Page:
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United States Court of Appeals, Second Circuit.

UNITED STATES OF AMERICA, Appellee, v. KIMBERLY POWELL, Defendant, JERAGH POWELL, also known as Geragh Powell, also known as Teragh Powell, also known as Jerah Powell, Defendant-Appellant.


    Decided: November 09, 2017

Present: DEBRA ANN LIVINGSTON, DENNY CHIN, Circuit Judges, JOHN G. KOELTL, District Judge.*For Defendant-Appellant: Molly K. Corbett, James P. Egan, Assistant Federal Public Defenders, for Lisa A. Peebles, Federal Public Defender, Office of the Federal Public Defender, Albany, New York. For Appellee: Jeffrey C. Coffman, Rajit S. Dosanjh, Assistant United States Attorneys of Counsel, for Grant C. Jaquith, Acting United States Attorney for the Northern District of New York, Syracuse, New York.

On August 1, 2016, Defendant-Appellant Jeragh Powell pleaded guilty to all four counts of an indictment charging him with three counts of mail fraud in violation of 18 U.S.C. § 1341 and one count of conspiracy to commit mail fraud in violation of 18 U.S.C. § 1349. On January 31, 2017, the district court sentenced Powell principally to 41 months' imprisonment on each count, to run concurrently, and to three years of supervised release. Powell appeals his sentence and contends that the district court's application of a § 3A1.1(b)(1) vulnerable victim enhancement pursuant to the United States Sentencing Guidelines (“Guidelines”) was procedurally unreasonable. We assume the parties' familiarity with the underlying facts, the procedural history of the case, and the issues on appeal.

* * *

We apply a “deferential abuse-of-discretion standard” when reviewing the procedural reasonableness of a sentencing decision. United States v. Thavaraja, 740 F.3d 253, 258 (2d Cir. 2014). A sentence may be procedurally unreasonable if the district court “makes a mistake in its Guidelines calculation.” United States v. Cavera, 550 F.3d 180, 190 (2d Cir. 2008). The Guidelines enhancement at issue here applies where “the defendant knew or should have known that a victim of the offense was a vulnerable victim.” United States v. Kerley, 544 F.3d 172, 180 (2d Cir. 2008) (quoting U.S.S.G. § 3A1.1(b)(1) (internal quotation marks omitted)). “A vulnerable victim is defined as one who is unusually vulnerable due to age, physical or mental condition, or who is otherwise particularly susceptible to the criminal conduct.” Id. (quoting U.S.S.G. § 3A1.1 cmt. 2 (internal quotation marks omitted)).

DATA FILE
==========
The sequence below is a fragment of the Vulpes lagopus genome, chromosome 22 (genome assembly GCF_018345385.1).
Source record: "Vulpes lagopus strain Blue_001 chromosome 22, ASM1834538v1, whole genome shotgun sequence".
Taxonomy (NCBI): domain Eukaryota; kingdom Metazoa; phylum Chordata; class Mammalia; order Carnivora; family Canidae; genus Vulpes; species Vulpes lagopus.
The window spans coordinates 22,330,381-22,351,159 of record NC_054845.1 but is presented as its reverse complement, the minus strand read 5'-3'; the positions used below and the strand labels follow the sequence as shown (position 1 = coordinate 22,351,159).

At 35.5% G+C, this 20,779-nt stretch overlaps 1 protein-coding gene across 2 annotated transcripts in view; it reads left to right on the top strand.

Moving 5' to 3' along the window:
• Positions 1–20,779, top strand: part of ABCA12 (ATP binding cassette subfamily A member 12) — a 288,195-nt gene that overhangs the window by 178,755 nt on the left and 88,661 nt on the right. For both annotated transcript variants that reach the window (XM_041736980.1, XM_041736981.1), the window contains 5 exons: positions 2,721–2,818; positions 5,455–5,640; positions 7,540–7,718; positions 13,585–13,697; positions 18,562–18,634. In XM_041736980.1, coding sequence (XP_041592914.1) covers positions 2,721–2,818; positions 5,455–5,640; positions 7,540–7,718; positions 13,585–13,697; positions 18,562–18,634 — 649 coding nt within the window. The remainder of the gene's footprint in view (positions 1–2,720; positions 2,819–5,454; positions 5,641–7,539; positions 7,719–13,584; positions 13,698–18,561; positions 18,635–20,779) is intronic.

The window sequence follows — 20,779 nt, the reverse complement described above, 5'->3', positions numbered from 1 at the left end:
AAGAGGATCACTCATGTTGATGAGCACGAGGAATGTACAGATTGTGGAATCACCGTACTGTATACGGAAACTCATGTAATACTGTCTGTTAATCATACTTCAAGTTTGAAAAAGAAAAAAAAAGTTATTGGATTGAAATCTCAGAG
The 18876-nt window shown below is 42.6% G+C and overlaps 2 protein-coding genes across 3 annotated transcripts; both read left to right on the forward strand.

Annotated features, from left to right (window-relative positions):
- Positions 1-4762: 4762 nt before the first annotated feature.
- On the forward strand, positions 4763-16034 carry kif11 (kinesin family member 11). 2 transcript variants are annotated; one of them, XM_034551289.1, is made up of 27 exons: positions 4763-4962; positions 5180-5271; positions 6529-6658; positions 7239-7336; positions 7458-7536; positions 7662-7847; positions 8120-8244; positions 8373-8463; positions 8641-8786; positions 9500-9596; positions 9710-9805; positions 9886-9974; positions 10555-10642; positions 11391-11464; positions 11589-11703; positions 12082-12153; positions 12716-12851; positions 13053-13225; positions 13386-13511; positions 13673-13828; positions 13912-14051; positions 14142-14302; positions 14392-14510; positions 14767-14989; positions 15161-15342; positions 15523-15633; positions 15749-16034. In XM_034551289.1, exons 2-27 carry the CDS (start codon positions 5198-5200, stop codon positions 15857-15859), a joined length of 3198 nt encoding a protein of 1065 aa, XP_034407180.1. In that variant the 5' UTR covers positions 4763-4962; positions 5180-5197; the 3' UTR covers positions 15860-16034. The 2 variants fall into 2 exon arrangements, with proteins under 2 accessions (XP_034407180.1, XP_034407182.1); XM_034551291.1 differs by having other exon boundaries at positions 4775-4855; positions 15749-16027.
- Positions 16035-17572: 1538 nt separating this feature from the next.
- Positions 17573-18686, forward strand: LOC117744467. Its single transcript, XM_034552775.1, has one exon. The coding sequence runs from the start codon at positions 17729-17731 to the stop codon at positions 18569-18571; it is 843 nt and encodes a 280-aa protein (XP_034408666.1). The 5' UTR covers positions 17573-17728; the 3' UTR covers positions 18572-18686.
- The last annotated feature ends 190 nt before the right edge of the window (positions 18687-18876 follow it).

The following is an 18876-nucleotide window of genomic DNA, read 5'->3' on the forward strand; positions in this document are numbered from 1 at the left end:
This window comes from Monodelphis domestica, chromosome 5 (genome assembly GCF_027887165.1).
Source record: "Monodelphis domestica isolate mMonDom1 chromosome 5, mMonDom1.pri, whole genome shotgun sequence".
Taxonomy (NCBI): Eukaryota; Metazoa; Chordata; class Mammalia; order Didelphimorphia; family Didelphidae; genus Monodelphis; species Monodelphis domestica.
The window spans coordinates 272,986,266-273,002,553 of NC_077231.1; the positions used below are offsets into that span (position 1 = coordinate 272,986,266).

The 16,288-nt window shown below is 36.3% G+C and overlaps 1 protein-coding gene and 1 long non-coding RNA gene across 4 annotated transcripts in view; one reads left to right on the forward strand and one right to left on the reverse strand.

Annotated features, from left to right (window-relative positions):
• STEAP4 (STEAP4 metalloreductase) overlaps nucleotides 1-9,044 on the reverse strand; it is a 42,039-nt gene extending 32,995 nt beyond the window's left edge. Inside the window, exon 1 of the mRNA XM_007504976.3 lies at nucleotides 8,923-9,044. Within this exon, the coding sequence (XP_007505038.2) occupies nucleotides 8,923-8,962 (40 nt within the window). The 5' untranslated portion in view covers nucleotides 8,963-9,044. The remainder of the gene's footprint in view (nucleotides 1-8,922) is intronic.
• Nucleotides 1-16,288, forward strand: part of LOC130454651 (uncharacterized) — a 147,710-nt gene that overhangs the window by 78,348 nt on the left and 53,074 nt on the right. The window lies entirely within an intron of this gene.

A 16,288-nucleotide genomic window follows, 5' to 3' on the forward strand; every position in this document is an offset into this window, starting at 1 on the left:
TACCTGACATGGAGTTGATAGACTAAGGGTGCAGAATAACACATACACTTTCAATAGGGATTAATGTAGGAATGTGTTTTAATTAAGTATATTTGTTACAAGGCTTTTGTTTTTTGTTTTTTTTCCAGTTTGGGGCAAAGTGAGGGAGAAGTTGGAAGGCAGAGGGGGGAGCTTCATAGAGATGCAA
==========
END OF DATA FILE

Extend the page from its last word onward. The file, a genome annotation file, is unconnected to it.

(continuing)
Powell and his co-conspirators participated in a scheme in which victims were led to believe that they had won a large prize in a lottery before thereafter being subjected to mailings and telephone calls designed to defraud them by “soliciting [bogus] tax and fee payments for lottery winnings.” J.A. 30. Powell admitted that he participated in the fraud scheme by “print[ing] and mail[ing] to elderly victims documents that falsely stated that the elderly victims had won lottery prizes and were required to pay fees and taxes in order to claim their prizes.” J.A. 30; see also id. at 31–35. After a victim sent money to claim his prize, Powell's co-conspirators would make repeated phone calls to that victim in order to solicit additional sums of money.